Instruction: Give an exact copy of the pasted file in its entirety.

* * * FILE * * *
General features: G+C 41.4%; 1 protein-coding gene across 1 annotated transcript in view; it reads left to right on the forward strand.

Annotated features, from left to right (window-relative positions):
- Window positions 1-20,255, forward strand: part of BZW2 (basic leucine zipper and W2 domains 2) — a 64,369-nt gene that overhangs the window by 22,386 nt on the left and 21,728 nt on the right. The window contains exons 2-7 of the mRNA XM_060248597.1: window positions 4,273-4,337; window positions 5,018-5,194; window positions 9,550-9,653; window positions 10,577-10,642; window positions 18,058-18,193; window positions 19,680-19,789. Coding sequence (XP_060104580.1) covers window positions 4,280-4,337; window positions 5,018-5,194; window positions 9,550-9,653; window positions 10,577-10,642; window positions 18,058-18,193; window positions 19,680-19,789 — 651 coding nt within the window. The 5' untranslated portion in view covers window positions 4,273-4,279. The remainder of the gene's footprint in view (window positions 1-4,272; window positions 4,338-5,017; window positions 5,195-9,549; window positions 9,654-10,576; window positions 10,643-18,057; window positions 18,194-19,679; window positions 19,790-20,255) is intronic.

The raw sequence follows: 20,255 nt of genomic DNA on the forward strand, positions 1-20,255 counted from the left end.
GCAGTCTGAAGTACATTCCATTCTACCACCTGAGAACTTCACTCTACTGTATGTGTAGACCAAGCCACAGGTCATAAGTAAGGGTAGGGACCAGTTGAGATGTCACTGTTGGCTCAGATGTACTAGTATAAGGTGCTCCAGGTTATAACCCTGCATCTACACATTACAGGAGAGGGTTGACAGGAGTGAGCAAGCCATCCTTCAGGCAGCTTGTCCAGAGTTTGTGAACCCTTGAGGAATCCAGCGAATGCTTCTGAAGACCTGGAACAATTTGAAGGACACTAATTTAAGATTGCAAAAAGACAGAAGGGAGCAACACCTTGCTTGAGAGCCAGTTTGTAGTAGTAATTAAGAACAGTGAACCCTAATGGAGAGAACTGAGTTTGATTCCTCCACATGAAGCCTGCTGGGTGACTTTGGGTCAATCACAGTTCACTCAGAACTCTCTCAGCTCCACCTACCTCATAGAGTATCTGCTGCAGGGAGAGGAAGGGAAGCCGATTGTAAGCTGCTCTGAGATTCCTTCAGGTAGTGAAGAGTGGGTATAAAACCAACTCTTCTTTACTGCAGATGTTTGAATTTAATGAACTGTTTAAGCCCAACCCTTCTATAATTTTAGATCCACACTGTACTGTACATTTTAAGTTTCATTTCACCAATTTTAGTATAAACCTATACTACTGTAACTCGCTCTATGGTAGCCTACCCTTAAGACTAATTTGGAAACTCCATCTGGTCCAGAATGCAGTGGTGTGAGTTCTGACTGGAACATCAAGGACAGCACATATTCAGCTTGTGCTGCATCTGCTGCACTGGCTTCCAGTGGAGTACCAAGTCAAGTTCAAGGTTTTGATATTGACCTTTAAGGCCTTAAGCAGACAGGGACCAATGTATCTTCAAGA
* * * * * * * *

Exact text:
General features: G+C 41.4%; 1 protein-coding gene across 1 annotated transcript in view; it reads left to right on the forward strand.

Annotated features, from left to right (window-relative positions):
- Window positions 1-20,255, forward strand: part of BZW2 (basic leucine zipper and W2 domains 2) — a 64,369-nt gene that overhangs the window by 22,386 nt on the left and 21,728 nt on the right. The window contains exons 2-7 of the mRNA XM_060248597.1: window positions 4,273-4,337; window positions 5,018-5,194; window positions 9,550-9,653; window positions 10,577-10,642; window positions 18,058-18,193; window positions 19,680-19,789. Coding sequence (XP_060104580.1) covers window positions 4,280-4,337; window positions 5,018-5,194; window positions 9,550-9,653; window positions 10,577-10,642; window positions 18,058-18,193; window positions 19,680-19,789 — 651 coding nt within the window. The 5' untranslated portion in view covers window positions 4,273-4,279. The remainder of the gene's footprint in view (window positions 1-4,272; window positions 4,338-5,017; window positions 5,195-9,549; window positions 9,654-10,576; window positions 10,643-18,057; window positions 18,194-19,679; window positions 19,790-20,255) is intronic.

The raw sequence follows: 20,255 nt of genomic DNA on the forward strand, positions 1-20,255 counted from the left end.
GCAGTCTGAAGTACATTCCATTCTACCACCTGAGAACTTCACTCTACTGTATGTGTAGACCAAGCCACAGGTCATAAGTAAGGGTAGGGACCAGTTGAGATGTCACTGTTGGCTCAGATGTACTAGTATAAGGTGCTCCAGGTTATAACCCTGCATCTACACATTACAGGAGAGGGTTGACAGGAGTGAGCAAGCCATCCTTCAGGCAGCTTGTCCAGAGTTTGTGAACCCTTGAGGAATCCAGCGAATGCTTCTGAAGACCTGGAACAATTTGAAGGACACTAATTTAAGATTGCAAAAAGACAGAAGGGAGCAACACCTTGCTTGAGAGCCAGTTTGTAGTAGTAATTAAGAACAGTGAACCCTAATGGAGAGAACTGAGTTTGATTCCTCCACATGAAGCCTGCTGGGTGACTTTGGGTCAATCACAGTTCACTCAGAACTCTCTCAGCTCCACCTACCTCATAGAGTATCTGCTGCAGGGAGAGGAAGGGAAGCCGATTGTAAGCTGCTCTGAGATTCCTTCAGGTAGTGAAGAGTGGGTATAAAACCAACTCTTCTTTACTGCAGATGTTTGAATTTAATGAACTGTTTAAGCCCAACCCTTCTATAATTTTAGATCCACACTGTACTGTACATTTTAAGTTTCATTTCACCAATTTTAGTATAAACCTATACTACTGTAACTCGCTCTATGGTAGCCTACCCTTAAGACTAATTTGGAAACTCCATCTGGTCCAGAATGCAGTGGTGTGAGTTCTGACTGGAACATCAAGGACAGCACATATTCAGCTTGTGCTGCATCTGCTGCACTGGCTTCCAGTGGAGTACCAAGTCAAGTTCAAGGTTTTGATATTGACCTTTAAGGCCTTAAGCAGACAGGGACCAATGTATCTTCAAGA